For 10 years, the Kills have made the most out of the fewest components necessary for rock ’n’ roll - meaning, in the Kills’ case, a vocalist, a guitarist, and an attitude.
The duo formed in London after a chance hotel encounter between a multitalented Englishman in his early 30s with a knack for nasty, blues-rock riffs, and a decade-younger American woman who could wail to match. On the duo’s striking 2002 debut EP, “Black Rooster,’’ the sound barely added up to a one-person-band, with a drum machine completing the package.
Compared to the Black Keys and the White Stripes, two other duos making cultural wavelets back then, the Kills were even more minimalist and less rooted in tradition, like transatlantic rovers with a mechanized beat. Certainly they had the rootless rovers’ attitude down pat, romanticizing decadence and recklessness in keeping with the long rock ’n’ roll tradition that stretches from Nick Cave, to the Rolling Stones, to the image surrounding Jerry Lee Lewis, the original Killer.
In art, as in life, this deviant stance is often an obsessive dead-end, to say the least. But as the years inevitably passed, guitarist Jamie Hince and singer Alison Mosshart broadened their stance without negating its musical and emotional edginess.
In April last year, the duo released “Blood Pressures,’’ an album that at one point features a gospel choir, at another allows a tender cabaret ballad, and everywhere looks back at their walk on the wild side from a veteran’s vantage. Even so, “Blood Pressures’’ isn’t detached from that wild side - it can rock as nastily as ever - nor have the duo abandoned the singularity of their partnership. Tonight, a week before a tour-culminating 10th anniversary show in New York City, Hince and Mosshart will demonstrate that they can still do it all, alone together at the sold-out Royale.
“We both thought it was going to be really difficult live,’’ Mosshart says in a telephone interview, speaking about the new album. “I was like, ‘Well, Jamie, I can play keyboard or I can play a drum, or I can just run around stage and do nine things at once.’ We rehearsed the record for like a week, and it was, like, in two days, I think, we’d figured it all out.’’
It begs the question: Why not make the work easier by adding others to the band? But that underestimates the artistic heat of Mosshart and Hince’s partnership, a glow so hot and exclusive that it has often been mistaken for romantic ardor.
“Involving other people has always been quite complicating and confusing and underwhelming, no offense to any of those people.’’ Mosshart says, her flat Florida rasp inflected with phrasings from her long London exile. “I’m serious, though - it’s just not been what we want. Sometimes we have to re-go through that process to learn that again. Sometimes we think we can’t do it as two people, but it always seems to work.’’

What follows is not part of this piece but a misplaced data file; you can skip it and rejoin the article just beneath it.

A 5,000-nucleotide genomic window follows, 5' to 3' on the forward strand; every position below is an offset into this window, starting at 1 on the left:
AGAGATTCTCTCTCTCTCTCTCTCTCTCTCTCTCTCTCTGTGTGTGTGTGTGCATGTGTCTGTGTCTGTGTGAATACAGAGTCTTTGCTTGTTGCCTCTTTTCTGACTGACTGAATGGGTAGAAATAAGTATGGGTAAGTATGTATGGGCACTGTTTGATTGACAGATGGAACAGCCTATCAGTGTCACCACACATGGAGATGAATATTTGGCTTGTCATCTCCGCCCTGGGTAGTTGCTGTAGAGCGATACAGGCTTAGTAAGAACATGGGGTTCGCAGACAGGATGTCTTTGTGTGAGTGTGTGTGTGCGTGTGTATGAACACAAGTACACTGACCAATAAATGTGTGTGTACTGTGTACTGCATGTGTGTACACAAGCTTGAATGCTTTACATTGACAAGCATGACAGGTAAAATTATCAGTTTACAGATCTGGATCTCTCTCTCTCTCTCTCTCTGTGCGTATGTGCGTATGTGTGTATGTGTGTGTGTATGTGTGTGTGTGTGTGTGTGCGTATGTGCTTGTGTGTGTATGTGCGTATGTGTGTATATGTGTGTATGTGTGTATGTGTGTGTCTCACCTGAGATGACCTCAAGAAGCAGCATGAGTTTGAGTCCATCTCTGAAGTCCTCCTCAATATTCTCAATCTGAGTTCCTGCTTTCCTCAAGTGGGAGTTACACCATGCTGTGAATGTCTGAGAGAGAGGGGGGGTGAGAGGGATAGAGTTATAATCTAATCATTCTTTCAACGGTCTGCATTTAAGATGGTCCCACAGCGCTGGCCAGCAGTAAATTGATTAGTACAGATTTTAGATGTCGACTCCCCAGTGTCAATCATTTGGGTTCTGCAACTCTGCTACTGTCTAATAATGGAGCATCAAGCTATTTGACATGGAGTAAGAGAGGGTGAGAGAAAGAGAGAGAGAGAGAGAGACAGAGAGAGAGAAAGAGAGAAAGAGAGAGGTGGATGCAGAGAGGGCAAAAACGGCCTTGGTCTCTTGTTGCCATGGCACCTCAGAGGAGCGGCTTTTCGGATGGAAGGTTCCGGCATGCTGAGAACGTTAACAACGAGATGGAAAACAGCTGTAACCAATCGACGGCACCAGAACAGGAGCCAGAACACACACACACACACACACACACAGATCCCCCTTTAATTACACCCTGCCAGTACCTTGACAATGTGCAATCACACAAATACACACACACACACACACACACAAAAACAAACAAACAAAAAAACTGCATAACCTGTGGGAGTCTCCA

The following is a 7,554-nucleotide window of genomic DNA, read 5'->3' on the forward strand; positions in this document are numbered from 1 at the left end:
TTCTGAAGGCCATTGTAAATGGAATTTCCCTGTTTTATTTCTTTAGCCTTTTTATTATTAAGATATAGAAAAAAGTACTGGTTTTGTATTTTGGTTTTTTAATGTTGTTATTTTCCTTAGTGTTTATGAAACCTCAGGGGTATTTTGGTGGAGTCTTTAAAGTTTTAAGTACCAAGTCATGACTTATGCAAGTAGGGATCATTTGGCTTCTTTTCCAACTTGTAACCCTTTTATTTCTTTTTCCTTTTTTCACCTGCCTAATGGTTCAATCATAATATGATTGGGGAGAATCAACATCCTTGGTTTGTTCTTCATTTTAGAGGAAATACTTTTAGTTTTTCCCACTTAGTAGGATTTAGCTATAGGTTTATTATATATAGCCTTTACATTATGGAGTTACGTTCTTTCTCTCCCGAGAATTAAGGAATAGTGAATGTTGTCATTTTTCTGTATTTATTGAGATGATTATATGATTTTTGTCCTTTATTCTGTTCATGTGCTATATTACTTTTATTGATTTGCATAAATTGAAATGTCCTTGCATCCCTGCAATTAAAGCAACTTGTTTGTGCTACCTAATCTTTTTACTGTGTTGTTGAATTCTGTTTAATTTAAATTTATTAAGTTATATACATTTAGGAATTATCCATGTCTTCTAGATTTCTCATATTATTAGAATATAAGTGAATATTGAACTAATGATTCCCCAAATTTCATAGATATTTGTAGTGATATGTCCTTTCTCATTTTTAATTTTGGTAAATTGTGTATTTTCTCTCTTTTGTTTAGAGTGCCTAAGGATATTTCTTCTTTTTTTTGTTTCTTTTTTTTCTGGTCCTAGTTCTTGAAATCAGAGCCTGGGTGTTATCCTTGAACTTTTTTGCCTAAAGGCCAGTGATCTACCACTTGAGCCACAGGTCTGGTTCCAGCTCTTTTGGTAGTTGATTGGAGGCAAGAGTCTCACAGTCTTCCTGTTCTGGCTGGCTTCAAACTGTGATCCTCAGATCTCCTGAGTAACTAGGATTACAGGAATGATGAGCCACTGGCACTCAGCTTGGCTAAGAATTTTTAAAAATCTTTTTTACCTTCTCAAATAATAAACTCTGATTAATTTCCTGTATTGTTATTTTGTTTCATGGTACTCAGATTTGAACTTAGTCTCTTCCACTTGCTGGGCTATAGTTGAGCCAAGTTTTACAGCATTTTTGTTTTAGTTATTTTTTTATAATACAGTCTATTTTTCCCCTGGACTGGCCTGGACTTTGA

Even so, the offstage intercession of other people may have helped revitalize the duo’s exclusivity of late.
“Blood Pressures’’ was released three years after the Kills’ third album, “Midnight Boom,’’ which took their original sound and stance as far as it could go. A few months after its release, in the summer of 2008, Mosshart had another chance encounter with a musical jack-of-all-trades, Jack White of the White Stripes. It quickly led to collaboration on a heavier, messier underground rock supergroup, the Dead Weather. In the meantime, Hince became engaged to British supermodel Kate Moss, whom he married in July last year.
“The Dead Weather, for me, was just incredibly eye-opening, a learning experience, a terrifying experience,’’ Mosshart says, hinting at the effect of Hince’s marriage only tangentially. “It kind of shakes up the game. And it really was good for Jamie and I to do that. I mean, I’m glad that we’re not still living in a squat, sitting there, looking at each other, surviving on toast.’’
The passion of their recommitment on a bigger stage can be heard vividly in the duet that opens “Blood Pressures,’’ the ringing “Future Starts Slow,’’ with its lines, “If I ever give you up/ My heart will surely fail.’’
Even so, for all its knowingness, “Blood Pressures’’ is looser and more expansive but ultimately no deeper than the marginally more exciting “Midnight Boom,’’ which broadened their cool leer into a gleeful grin. To their detractors’ perpetual annoyance, the duo still luxuriates in the swagger and sexiness of striking a pose. It’s the latest, age-appropriate permutation of an obsession that inspired Mosshart to abandon her life in Florida and commit herself artistically to a happenstance London acquaintance.
“People in their 20s have got all the power,’’ muses the 33-year-old about her younger self. “Your decision-making process is pretty far out. You get an idea in your head and you roll with it and there’s nothing that’s going to stop you. . . . You just do it. And the greatest things happen.’’
Franklin Soults can be reached at firstname.lastname@example.org.